Intensive Distribution: Definition, Strategy & Examples

Intensive distribution is when a business ignores market segmentation and decides to supply their product to every market available.

The idea of intensive distribution is that your product can be found anywhere where a person shops, so that the product will be available for as many customers as possible.

Mostly, the intensity distribution is essential where consumers have several brands to choose.

To put it differently, if your favorite brand isn’t available, you still have the option to choose another.

Furthermore, this strategy is more useful for products like the beverage, soda, and cigarettes where distribution is a key success factor. Because, particularly, these products are available everywhere. For instance, restaurants, hotels, grocery stores and supermarkets.

Intensive Distribution Strategy

Intensive distribution strategy is widely used by world-leading organizations.

But, before deciding to implement the strategy into our own companies, it’s essential to determine, whether our resources are enough to pull it out because financial problems may restrict our business from further development.

Moreover, to implement an intensive distribution strategy, it’s important to have large capacity because delivering our products to the world-leading markets like Walmart is really costly and hard.

So why exactly is intensive distribution strategy useful? After discussing the advantages and disadvantages of intensive distribution, you’ll understand how exactly it can be beneficial.

Advantages of Intensive Distribution

The best practice of intensive distribution is to choose a product that corresponds with everyday needs.

For instance, toothpaste, cigarettes, soap, etc. are products that will perfectly fit with mass marketing strategy because these are common things that can be found in any type of store.

Money – The more ground you cover, the more product you carry and the more product you sell will positively affect your revenue.

Furthermore, manufacturers often link the potential of their earnings to product location is stores because the more visible it is, the more chances are to sell them.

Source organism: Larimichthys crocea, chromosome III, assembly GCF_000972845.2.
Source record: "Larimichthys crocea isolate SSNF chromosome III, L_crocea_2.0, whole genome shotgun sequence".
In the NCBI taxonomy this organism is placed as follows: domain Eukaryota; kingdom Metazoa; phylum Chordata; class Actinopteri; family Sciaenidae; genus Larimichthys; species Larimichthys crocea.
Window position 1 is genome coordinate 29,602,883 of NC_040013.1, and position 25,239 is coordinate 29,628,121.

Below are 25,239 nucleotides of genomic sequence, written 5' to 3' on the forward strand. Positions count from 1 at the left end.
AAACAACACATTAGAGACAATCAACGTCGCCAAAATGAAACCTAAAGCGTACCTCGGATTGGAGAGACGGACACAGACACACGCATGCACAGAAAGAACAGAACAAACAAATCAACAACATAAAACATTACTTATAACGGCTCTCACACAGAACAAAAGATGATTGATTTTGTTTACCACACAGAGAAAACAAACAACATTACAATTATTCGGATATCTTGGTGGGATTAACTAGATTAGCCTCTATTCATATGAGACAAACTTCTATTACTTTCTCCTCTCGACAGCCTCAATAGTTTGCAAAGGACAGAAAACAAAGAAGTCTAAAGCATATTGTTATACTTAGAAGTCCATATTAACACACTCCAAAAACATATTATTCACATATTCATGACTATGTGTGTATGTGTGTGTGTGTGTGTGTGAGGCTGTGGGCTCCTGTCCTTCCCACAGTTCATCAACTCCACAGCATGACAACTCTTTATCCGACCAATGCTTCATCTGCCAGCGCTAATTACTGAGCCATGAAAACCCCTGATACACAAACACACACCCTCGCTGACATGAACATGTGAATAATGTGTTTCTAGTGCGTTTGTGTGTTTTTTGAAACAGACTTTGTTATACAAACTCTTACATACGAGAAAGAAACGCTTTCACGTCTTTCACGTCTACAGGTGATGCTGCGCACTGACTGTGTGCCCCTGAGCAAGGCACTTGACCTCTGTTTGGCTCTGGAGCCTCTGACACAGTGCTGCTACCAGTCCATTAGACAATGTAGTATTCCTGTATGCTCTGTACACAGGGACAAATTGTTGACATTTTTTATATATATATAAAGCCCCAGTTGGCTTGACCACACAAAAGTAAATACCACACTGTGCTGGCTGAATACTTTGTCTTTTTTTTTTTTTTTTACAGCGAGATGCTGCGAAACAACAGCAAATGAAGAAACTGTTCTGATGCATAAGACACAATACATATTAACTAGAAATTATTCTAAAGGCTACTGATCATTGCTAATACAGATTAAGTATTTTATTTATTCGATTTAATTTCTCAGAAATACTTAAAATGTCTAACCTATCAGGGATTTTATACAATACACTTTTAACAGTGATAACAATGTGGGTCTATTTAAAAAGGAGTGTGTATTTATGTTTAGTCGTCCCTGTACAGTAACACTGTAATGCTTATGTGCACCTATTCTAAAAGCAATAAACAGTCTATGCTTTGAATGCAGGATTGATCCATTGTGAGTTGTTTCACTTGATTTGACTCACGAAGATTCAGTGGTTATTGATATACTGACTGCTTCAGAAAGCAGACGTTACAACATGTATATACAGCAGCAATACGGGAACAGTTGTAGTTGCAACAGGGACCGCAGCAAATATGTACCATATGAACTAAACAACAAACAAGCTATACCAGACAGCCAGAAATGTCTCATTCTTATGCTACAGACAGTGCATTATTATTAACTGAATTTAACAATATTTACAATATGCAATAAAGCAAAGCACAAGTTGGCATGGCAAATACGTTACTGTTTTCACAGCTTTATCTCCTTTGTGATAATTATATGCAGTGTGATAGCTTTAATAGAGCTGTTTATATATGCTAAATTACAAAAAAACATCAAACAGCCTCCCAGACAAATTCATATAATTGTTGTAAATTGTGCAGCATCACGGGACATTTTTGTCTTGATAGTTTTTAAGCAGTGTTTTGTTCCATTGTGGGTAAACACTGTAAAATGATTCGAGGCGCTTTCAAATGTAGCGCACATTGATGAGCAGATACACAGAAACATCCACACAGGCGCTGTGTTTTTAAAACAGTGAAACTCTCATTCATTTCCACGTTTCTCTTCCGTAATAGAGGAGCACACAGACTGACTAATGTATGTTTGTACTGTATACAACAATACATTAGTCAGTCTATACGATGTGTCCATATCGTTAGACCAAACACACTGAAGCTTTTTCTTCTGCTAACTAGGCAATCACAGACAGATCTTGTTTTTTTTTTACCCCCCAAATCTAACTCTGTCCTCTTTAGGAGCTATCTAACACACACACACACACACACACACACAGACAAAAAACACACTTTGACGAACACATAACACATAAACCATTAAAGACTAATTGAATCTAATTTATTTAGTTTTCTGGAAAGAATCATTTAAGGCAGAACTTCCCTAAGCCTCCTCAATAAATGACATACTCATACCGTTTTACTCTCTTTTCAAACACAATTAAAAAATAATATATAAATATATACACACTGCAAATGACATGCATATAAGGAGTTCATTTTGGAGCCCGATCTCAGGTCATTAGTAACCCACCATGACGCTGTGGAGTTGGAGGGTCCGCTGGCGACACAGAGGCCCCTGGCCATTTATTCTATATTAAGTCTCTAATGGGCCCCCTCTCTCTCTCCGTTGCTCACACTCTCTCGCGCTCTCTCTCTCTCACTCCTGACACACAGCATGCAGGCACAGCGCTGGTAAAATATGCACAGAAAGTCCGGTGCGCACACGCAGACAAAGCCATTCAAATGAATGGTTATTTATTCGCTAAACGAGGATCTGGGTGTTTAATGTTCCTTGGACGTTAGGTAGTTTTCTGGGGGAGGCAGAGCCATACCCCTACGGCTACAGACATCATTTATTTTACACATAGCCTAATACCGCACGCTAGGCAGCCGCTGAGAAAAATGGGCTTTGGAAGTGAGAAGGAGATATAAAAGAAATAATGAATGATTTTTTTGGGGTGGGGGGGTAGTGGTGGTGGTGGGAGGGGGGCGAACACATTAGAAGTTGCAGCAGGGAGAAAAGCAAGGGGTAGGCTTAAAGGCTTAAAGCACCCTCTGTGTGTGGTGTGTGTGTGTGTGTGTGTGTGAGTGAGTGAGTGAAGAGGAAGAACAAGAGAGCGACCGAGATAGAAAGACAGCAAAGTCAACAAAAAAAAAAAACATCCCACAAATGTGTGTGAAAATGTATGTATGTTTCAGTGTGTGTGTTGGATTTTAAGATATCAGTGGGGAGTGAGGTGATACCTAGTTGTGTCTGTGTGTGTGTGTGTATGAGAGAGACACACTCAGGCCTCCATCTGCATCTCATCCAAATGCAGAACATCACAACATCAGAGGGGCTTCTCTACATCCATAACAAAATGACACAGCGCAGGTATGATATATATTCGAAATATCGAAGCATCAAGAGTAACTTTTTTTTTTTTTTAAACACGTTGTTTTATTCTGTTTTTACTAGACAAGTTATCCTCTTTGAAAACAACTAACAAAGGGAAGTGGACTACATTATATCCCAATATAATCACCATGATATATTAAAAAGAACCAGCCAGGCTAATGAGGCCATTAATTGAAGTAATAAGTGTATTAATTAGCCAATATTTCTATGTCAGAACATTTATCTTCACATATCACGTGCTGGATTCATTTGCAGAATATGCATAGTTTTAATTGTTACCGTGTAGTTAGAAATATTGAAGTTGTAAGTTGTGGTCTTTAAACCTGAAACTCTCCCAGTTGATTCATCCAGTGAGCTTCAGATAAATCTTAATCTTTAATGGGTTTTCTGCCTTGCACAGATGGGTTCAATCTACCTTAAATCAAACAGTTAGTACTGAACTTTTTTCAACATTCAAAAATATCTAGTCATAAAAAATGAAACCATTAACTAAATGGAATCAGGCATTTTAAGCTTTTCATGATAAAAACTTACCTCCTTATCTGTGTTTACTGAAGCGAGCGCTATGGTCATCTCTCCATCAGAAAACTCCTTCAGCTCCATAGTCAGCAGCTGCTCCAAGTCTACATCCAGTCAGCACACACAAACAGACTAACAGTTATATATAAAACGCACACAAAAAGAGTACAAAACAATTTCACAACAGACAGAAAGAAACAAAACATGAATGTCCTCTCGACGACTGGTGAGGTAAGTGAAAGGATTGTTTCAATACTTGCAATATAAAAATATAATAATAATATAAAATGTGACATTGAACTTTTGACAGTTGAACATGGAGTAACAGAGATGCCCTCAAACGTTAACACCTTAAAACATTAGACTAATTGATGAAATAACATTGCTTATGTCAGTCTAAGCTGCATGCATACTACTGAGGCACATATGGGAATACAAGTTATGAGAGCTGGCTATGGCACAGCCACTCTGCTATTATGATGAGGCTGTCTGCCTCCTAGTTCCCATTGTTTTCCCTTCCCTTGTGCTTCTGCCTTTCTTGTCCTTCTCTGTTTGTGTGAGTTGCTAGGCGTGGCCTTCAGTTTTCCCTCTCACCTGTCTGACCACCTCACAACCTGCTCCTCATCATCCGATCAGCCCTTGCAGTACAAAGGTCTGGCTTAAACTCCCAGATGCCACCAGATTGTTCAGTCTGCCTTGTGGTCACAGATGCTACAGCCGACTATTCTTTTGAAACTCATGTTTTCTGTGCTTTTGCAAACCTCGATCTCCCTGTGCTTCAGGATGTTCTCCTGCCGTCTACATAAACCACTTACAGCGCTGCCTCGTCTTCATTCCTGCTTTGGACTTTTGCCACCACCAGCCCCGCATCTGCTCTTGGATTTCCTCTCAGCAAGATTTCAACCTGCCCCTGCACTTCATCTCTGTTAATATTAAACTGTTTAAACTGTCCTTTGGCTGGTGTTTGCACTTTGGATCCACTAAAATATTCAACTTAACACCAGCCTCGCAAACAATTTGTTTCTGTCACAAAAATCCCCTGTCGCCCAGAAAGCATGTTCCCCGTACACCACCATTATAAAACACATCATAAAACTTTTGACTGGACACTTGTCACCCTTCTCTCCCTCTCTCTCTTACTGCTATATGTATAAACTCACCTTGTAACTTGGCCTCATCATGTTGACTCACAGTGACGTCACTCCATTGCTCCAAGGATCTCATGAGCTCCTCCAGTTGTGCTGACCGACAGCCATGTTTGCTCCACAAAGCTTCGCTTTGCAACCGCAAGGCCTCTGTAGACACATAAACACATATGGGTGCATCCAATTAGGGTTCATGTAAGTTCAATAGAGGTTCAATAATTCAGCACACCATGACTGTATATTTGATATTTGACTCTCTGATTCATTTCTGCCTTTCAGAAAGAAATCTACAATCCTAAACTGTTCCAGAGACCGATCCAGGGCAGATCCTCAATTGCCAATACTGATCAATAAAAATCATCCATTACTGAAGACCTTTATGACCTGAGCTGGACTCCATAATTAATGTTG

Product Awareness – One of the main reasons of using intensive distribution strategy is that it has the ability to increase product awareness.

When your product is visible in every store, consumers start to build trust and recognize your product as an authority and an authentic brand.

Impulse Buying – Many marketers disagree that impulse buying is profitable and effective, but considering that if certain brands aren’t available, customers often select products that a bit less recognized for them.

So, impulse buying is definitely beneficial.

Benefits to Retailers – Besides the producers, retailers also find huge benefits from selling intensive distribution products because their selection rises and customers interact more often with the organization due to knowing that the company definitely has what they’re looking for.

For example, the variety that Wal-Mart offers increases customer satisfaction and the authority of the retailer dramatically expands.

Benefits to Customers – When a consumer enters a store he has only two intentions, to buy the product he came and to know that he had the option to choose others.

To make it clear, it’s like balancing between “Walmart has my favorite chips” and “there’s an awesome chips selection at Walmart.”

So, consumers want to have both and this strategy is perfect to satisfy their needs and desires.

Benefits to Manufacturer – The producer itself is the first one who wins from intensive distribution because the organization is receiving high revenues and is steadily growing its reputation and authority.

For example, Pepsi-Cola is a brand that is seen everywhere and is recognized by everyone.

So, it’s highly possible that Pepsi-Cola may have one of the biggest numbers of loyal customers because wherever they go, they know that they can always buy their favorite drink.

Disadvantages of Intensive Distribution

Despite the huge benefits intensive distribution carries, it still has some disadvantages and risks.

Money – When a manufacturer decides to market his product everywhere, he has to consider that prices vary by retailer locations, but the product distribution costs don’t necessarily change.

So, it’s crucial to consider the fact of location because it may severely damage your organization.

Low Prices and Margins – Most of the products that are intensively distributed are low-cost products with low margins, so before deciding to implement mass marketing strategy, it’s vital to thoroughly analyze your product and decide, whether it’ll bring extra revenue or not.

Retailer Control – Due to the fact, that the majority of retailers will be far away from you, it’s hard to supervise them and some unwanted things may happen, for instance, lost products.

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